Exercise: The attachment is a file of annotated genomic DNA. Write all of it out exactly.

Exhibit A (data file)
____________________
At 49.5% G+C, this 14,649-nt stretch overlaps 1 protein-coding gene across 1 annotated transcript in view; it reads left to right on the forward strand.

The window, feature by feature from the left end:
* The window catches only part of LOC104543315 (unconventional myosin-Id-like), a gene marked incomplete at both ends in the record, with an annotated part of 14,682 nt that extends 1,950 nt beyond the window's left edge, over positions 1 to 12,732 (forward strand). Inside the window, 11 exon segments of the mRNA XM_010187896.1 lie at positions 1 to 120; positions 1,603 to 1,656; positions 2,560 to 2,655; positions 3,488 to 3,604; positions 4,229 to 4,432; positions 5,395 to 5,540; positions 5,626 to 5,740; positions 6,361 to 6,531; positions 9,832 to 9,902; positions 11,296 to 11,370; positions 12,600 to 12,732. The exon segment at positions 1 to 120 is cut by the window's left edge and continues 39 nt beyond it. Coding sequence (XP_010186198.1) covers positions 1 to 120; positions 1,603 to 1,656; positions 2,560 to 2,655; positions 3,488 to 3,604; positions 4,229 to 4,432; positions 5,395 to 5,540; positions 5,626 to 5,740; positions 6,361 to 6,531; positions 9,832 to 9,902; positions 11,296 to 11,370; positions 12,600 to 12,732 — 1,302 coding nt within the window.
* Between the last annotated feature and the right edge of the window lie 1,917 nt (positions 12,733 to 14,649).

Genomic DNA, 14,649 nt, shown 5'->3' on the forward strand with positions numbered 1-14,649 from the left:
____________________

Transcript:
At 49.5% G+C, this 14,649-nt stretch overlaps 1 protein-coding gene across 1 annotated transcript in view; it reads left to right on the forward strand.

The window, feature by feature from the left end:
* The window catches only part of LOC104543315 (unconventional myosin-Id-like), a gene marked incomplete at both ends in the record, with an annotated part of 14,682 nt that extends 1,950 nt beyond the window's left edge, over positions 1 to 12,732 (forward strand). Inside the window, 11 exon segments of the mRNA XM_010187896.1 lie at positions 1 to 120; positions 1,603 to 1,656; positions 2,560 to 2,655; positions 3,488 to 3,604; positions 4,229 to 4,432; positions 5,395 to 5,540; positions 5,626 to 5,740; positions 6,361 to 6,531; positions 9,832 to 9,902; positions 11,296 to 11,370; positions 12,600 to 12,732. The exon segment at positions 1 to 120 is cut by the window's left edge and continues 39 nt beyond it. Coding sequence (XP_010186198.1) covers positions 1 to 120; positions 1,603 to 1,656; positions 2,560 to 2,655; positions 3,488 to 3,604; positions 4,229 to 4,432; positions 5,395 to 5,540; positions 5,626 to 5,740; positions 6,361 to 6,531; positions 9,832 to 9,902; positions 11,296 to 11,370; positions 12,600 to 12,732 — 1,302 coding nt within the window.
* Between the last annotated feature and the right edge of the window lie 1,917 nt (positions 12,733 to 14,649).

Genomic DNA, 14,649 nt, shown 5'->3' on the forward strand with positions numbered 1-14,649 from the left: